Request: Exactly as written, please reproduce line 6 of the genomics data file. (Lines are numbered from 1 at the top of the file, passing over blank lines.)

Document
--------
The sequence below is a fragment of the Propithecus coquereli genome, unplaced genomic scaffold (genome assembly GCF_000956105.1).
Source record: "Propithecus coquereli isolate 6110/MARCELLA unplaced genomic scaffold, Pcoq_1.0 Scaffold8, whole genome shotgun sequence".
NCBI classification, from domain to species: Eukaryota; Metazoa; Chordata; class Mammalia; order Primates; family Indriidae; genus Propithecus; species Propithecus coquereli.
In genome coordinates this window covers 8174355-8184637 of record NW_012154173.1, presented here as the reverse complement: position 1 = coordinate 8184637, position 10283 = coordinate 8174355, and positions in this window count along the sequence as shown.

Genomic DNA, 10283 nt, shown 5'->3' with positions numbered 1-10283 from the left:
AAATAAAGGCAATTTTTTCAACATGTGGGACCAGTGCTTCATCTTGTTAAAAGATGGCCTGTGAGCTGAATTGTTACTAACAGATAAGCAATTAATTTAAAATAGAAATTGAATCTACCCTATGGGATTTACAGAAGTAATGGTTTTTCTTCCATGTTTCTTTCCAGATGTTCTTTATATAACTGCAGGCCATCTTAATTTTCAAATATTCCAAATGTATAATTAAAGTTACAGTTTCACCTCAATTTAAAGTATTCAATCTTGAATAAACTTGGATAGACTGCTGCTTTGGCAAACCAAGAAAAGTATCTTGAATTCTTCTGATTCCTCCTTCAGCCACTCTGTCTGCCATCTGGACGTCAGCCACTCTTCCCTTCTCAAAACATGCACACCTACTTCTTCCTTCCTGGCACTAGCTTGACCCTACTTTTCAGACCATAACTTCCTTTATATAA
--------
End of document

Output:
AAATAAAGGCAATTTTTTCAACATGTGGGACCAGTGCTTCATCTTGTTAAAAGATGGCCTGTGAGCTGAATTGTTACTAACAGATAAGCAATTAATTTAAAATAGAAATTGAATCTACCCTATGGGATTTACAGAAGTAATGGTTTTTCTTCCATGTTTCTTTCCAGATGTTCTTTATATAACTGCAGGCCATCTTAATTTTCAAATATTCCAAATGTATAATTAAAGTTACAGTTTCACCTCAATTTAAAGTATTCAATCTTGAATAAACTTGGATAGACTGCTGCTTTGGCAAACCAAGAAAAGTATCTTGAATTCTTCTGATTCCTCCTTCAGCCACTCTGTCTGCCATCTGGACGTCAGCCACTCTTCCCTTCTCAAAACATGCACACCTACTTCTTCCTTCCTGGCACTAGCTTGACCCTACTTTTCAGACCATAACTTCCTTTATATAA